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Hughes Delivers Annual 'State of the County' Address

Mercer County Executive Brian M. Hughes delivered his address on Thursday before more than 400 local business and government leaders.

Editor's Note: The following is a news release issued by the Mercer County administration.

Mercer County Executive Brian M. Hughes detailed the economic progress being made throughout the county Thursday (Jan. 17)  in his annual State of the County address.

He delivered his address to an audience of more than 400 business and government leaders during a luncheon sponsored by the MIDJersey Chamber of Commerce.

Hughes, who was giving his ninth State of the County address, hailed the recent arrival of Frontier Airlines to Trenton-Mercer Airport (TTN) and noted the positive economic impact the Denver-based carrier is expected to have on the region. Since establishing operations at TTN in November with twice-a-week service to Orlando, Fla., Frontier has announced plans to add non-stop service to three other Florida destinations, as well as New Orleans, Chicago (Midway), Raleigh-Durham, Atlanta, Detroit and Columbus, Ohio.

“I’m enormously proud of my administration’s success in not only getting this major carrier at TTN, but in making TTN such a great airport that Frontier announced this week that it is to make TTN its East Coast base,” Hughes said.

The county executive pointed to the “tremendous value and potential” of the region surrounding the airport, which includes the former Naval Air Warfare and GM properties. A year ago, Hughes commissioned a study to plot a course for the best use of the airport and surrounding properties; meanwhile, Ewing Township began developing plans to create a town center and transit hub, creating possibly thousands of jobs. Hughes said that county and township officials will share their vision for the area with the Freeholder Board and the public at the board’s Jan. 24 meeting.

Hughes said that Princeton, the State Capital City of Trenton and Trenton-Mercer Airport, along with existing rail infrastructure in Ewing, create a “transportation triangle” that will be an “enormous economic driver” and help ensure the county continues to thrive as a tourist destination.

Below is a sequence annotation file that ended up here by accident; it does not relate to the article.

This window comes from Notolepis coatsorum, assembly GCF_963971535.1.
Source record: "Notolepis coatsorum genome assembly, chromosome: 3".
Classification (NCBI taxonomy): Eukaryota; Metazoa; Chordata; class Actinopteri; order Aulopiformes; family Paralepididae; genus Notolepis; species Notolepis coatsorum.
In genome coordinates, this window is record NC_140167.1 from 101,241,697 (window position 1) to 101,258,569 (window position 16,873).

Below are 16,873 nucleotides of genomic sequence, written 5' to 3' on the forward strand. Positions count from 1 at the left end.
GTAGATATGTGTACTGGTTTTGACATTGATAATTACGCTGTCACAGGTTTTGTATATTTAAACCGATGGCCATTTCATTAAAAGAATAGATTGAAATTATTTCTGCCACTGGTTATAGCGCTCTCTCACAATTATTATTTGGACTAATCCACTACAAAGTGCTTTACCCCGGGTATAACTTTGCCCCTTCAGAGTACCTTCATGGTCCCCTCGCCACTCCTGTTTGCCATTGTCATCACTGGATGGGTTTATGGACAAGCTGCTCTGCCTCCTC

He noted that tourism expenditures in Mercer County totaled $1.08 billion in 2011, according to the Princeton Regional Convention & Visitors Bureau, representing an all-time high and a 10 percent increase over 2010.

“There is enormous potential to attract visitors to our beautiful and historic County, and to do so in ways that will create economic opportunity and jobs for the entire region,” Hughes said.

Hughes highlighted some of the recent good news about private development, including:

  • the Internet retail giant Amazon’s decision to construct a mega warehouse in Robbinsville, which could bring more than 1,400 jobs;
  • River Horse Brewing Company’s decision to move its operation down river to a bigger space in Ewing;
  • the grand opening of the new global headquarters for Sparta Systems, the global market leader in enterprise quality management systems, in Hamilton;
  • continued improvements being made at Quaker Bridge Mall in Lawrence, including the addition of new shops and restaurants;
  • several new restaurants planned at the MarketFair shopping center in West Windsor;
  • Shiseido’s plans to expand its 200,000-square-foot facility in East Windsor by another 75,000 square feet.

Hughes also outlined some of the investments being made in the City of Trenton, beginning with the new Mercer County Criminal Courthouse, which opened Monday, officially marking the end to the largest public project in County history. Among the other projects he cited were the expansion of Mercer County Community College’s downtown campus and Thomas Edison State College’s plan to convert a former housing complex into a 27,000-square-foot nursing education building.

“This commitment to Trenton is a commitment to all Mercer County residents,” Hughes said. “A strong Capital City makes for a strong Capital County, and this is an investment that will pay off for us all.”

The county executive closed his address by expressing his pride over the Princeton Borough-Township merger that took effect on Jan. 1, saluting his hometown for becoming “a model for other communities across New Jersey.”

Hughes’ speech was attended by many elected officials, including U.S. Rep. Rush Holt, state Assemblyman Daniel Benson, Mercer County Freeholders Ann Cannon, Anthony Carabelli, John Cimino and Samuel Frisby Sr., Mercer County Sheriff Jack Kemler, Mercer County Clerk Paula Sollami-Covello, Mercer County Surrogate Diane Gerofsky, Mercer County Prosecutor Joseph Bocchini Jr., Ewing Mayor Bert Steinmann, Lawrence Mayor Jim Kownacki and Robbinsville Mayor Dave Fried.

 

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